Staff were supported by a system of induction, supervision and appraisal. The registered manager worked in partnership with health and social care organisations and Further Education establishments to ensure practice remained up to date. Staff received training relevant for their role and there were excellent opportunities for continued training support and development in the area of dementia care and specific health conditions.
Management and staff had a good understanding of the underlying principles of the Mental Capacity Act 2005 (MCA). People were supported to have maximum choice and control of their lives; the policies and systems in the service supported this practice.
The manager used effective systems to record and report on, accidents and incidents and take action when required. These events were reviewed in order to help reduce the risk of them happening again.
People and their families were given information about how to complain. There were effective quality assurance systems in place to make sure that any areas for improvement were identified and addressed.
A fundamental aim of the home was to promote people's quality of life by providing positive opportunities for people to live life to the full. People were encouraged to maintain and develop interests which were important to them and this contributed to people living meaningful lives. The provider had established very strong links with the local community and hosted numerous events which had benefitted the people who lived at the service. For example, the local parent and toddler group held sessions at the service, the service hosted a garden party to which the community was invited as well as regular coffee mornings to raise money for charity. The providers believed that they needed to be part of and support their local community, and were keen to be involved in local projects. This demonstrated that the provider was committed to improve not just the lives of people living in their home but in the wider community and they were trying to positively influence and change the whole care sector in their area.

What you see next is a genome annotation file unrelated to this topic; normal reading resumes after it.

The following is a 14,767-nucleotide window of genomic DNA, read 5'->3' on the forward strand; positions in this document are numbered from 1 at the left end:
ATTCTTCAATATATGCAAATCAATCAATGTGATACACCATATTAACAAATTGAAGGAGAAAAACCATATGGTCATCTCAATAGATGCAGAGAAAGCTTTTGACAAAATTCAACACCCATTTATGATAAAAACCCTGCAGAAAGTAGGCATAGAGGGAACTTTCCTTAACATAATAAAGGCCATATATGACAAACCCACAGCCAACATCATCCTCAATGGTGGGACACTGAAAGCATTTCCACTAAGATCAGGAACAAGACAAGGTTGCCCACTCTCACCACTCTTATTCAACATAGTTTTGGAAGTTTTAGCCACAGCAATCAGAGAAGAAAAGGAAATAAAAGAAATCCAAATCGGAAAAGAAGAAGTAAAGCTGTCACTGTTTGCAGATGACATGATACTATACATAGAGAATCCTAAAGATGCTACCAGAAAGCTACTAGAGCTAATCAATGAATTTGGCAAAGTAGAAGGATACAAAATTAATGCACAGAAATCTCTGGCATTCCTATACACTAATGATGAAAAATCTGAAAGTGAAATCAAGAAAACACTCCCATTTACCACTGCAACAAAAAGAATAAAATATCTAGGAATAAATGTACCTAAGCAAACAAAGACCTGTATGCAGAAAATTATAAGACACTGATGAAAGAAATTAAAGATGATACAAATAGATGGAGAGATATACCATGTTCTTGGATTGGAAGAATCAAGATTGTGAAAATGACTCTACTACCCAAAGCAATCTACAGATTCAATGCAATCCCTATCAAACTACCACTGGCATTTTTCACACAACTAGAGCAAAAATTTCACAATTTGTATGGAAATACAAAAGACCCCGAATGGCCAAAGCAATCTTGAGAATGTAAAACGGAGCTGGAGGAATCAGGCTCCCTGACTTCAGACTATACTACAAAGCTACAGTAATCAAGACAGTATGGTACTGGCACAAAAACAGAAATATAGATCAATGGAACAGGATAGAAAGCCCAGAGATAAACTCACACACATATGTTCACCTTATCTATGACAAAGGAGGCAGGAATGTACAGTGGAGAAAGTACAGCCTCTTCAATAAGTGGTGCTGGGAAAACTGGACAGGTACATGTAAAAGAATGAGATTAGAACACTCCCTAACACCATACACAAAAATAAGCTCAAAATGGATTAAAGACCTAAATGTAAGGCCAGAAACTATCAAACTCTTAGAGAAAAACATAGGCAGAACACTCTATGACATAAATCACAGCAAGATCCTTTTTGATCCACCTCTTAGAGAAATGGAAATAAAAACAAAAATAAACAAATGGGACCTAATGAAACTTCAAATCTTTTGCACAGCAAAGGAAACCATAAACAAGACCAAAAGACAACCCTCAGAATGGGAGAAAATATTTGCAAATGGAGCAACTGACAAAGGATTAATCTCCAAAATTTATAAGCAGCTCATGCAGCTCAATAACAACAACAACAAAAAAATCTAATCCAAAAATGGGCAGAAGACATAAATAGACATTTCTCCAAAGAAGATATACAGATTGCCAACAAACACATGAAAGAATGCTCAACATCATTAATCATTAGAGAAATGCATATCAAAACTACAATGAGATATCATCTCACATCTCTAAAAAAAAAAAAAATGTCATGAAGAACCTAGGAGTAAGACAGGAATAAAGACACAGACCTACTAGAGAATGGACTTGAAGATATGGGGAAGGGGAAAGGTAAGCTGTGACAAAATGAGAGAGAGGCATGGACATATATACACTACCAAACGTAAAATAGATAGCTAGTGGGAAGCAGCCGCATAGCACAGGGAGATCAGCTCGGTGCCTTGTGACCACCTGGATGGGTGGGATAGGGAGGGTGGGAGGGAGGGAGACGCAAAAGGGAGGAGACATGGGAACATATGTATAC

There were extremely effective quality assurance systems in place to make sure that any areas for improvement were identified and addressed. The registered provider was visible in the service and regularly observed and talked with people to check if they were happy and safe living at Porthgwara Nursing home. The service had a monthly Residents Association which fed into the managers meetings. This meant people were able to contribute ideas and suggestions and were fully involved in how the service was run.